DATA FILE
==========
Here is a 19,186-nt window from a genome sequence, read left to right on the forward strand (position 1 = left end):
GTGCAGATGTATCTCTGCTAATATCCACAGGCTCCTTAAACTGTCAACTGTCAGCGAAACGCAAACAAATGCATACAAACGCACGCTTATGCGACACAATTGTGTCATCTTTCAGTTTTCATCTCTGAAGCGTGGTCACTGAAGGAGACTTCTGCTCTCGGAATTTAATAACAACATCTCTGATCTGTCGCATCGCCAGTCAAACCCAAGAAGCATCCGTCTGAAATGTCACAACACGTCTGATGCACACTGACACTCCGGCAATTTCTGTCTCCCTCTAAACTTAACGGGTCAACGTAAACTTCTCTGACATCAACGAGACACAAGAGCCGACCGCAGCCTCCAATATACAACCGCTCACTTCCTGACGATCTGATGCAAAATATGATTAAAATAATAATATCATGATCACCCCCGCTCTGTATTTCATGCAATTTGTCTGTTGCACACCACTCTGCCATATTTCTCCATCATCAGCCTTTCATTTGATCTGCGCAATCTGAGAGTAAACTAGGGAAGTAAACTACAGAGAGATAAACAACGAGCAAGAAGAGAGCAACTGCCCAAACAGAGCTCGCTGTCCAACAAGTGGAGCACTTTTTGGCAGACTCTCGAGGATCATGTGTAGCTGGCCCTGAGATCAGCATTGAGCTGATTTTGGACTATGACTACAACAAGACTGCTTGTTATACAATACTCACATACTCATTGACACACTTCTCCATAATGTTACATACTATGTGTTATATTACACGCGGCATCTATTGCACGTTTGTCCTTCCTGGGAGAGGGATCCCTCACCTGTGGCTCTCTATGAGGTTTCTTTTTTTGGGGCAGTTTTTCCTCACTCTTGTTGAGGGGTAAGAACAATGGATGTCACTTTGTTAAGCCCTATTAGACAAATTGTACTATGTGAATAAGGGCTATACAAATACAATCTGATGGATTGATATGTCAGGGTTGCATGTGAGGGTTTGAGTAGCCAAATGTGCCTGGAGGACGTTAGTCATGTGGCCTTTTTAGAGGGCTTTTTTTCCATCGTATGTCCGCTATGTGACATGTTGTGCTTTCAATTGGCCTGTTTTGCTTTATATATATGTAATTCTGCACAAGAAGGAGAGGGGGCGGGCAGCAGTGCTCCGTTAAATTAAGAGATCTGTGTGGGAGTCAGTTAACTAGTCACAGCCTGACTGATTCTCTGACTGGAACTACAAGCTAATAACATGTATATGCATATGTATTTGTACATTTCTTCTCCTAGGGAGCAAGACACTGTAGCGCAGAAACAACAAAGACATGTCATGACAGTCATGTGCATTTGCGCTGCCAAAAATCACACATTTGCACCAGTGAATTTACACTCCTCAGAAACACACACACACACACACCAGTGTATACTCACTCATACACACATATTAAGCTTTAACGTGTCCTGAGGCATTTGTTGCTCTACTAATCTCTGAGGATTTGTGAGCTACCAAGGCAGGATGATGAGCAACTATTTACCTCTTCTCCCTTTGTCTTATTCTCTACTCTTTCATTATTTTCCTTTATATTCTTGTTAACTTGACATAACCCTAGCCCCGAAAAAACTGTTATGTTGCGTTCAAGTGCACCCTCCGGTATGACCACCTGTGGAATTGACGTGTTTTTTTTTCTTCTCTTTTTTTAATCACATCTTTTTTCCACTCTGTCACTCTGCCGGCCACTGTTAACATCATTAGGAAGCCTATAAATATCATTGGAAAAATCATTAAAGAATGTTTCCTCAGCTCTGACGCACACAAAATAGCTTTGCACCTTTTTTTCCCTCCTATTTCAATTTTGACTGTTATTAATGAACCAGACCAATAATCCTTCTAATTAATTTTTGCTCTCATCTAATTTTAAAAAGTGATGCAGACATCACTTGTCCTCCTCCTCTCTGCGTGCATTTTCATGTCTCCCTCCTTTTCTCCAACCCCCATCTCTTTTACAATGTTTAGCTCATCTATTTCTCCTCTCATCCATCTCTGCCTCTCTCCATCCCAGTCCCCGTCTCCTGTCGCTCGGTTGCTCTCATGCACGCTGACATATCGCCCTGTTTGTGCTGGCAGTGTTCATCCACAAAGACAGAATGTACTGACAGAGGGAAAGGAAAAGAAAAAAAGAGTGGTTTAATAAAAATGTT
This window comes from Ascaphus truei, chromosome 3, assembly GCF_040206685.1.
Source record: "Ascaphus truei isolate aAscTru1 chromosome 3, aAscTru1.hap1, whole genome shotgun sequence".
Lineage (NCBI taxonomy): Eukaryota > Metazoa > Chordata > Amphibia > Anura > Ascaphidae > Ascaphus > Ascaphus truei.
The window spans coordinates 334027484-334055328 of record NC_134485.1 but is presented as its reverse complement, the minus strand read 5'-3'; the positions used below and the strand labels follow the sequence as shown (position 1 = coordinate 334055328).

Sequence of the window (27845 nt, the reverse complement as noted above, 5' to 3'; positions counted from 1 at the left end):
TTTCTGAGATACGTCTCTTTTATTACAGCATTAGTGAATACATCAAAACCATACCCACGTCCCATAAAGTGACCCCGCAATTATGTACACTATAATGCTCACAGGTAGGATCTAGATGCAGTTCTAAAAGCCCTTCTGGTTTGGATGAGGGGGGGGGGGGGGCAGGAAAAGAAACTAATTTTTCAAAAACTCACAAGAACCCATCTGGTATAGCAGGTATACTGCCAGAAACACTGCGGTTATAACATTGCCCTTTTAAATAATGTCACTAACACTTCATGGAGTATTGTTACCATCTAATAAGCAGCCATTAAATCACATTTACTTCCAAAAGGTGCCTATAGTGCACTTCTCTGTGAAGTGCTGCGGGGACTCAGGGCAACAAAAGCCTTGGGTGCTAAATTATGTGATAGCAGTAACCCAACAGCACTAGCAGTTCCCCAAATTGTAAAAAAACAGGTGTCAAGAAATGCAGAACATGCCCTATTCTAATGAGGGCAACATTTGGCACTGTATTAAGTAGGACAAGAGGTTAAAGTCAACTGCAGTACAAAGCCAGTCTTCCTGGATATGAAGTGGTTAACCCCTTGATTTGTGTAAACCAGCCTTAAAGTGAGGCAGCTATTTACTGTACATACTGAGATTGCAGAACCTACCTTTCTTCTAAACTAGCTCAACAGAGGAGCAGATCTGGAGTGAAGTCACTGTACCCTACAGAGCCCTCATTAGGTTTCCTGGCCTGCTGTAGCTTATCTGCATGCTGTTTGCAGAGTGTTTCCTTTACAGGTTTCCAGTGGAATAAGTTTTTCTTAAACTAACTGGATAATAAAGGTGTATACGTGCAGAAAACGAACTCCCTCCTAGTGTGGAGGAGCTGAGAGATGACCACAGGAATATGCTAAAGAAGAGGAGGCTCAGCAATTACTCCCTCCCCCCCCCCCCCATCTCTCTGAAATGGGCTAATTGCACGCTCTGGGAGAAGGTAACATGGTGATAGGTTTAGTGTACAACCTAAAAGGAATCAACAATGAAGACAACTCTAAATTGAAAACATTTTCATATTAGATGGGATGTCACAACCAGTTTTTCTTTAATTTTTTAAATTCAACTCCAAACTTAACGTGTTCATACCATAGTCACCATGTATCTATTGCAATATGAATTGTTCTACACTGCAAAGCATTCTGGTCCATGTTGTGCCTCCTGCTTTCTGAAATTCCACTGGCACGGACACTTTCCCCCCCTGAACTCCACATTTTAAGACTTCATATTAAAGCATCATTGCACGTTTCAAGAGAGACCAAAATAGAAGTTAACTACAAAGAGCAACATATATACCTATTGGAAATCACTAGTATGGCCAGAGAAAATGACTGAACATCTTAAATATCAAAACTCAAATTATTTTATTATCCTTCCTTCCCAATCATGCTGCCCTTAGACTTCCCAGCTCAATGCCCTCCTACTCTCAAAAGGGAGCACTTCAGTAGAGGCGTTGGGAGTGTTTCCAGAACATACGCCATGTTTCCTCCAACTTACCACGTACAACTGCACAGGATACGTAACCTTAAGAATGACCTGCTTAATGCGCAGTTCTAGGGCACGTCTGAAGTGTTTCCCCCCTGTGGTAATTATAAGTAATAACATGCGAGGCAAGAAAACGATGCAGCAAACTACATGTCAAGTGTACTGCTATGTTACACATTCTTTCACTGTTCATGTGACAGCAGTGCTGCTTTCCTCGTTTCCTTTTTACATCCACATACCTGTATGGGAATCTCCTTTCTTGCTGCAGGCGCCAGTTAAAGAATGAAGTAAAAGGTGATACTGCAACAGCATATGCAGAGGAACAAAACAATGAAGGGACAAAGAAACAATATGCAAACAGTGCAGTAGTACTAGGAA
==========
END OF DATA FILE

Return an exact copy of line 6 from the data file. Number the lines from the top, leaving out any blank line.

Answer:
The window spans coordinates 334027484-334055328 of record NC_134485.1 but is presented as its reverse complement, the minus strand read 5'-3'; the positions used below and the strand labels follow the sequence as shown (position 1 = coordinate 334055328).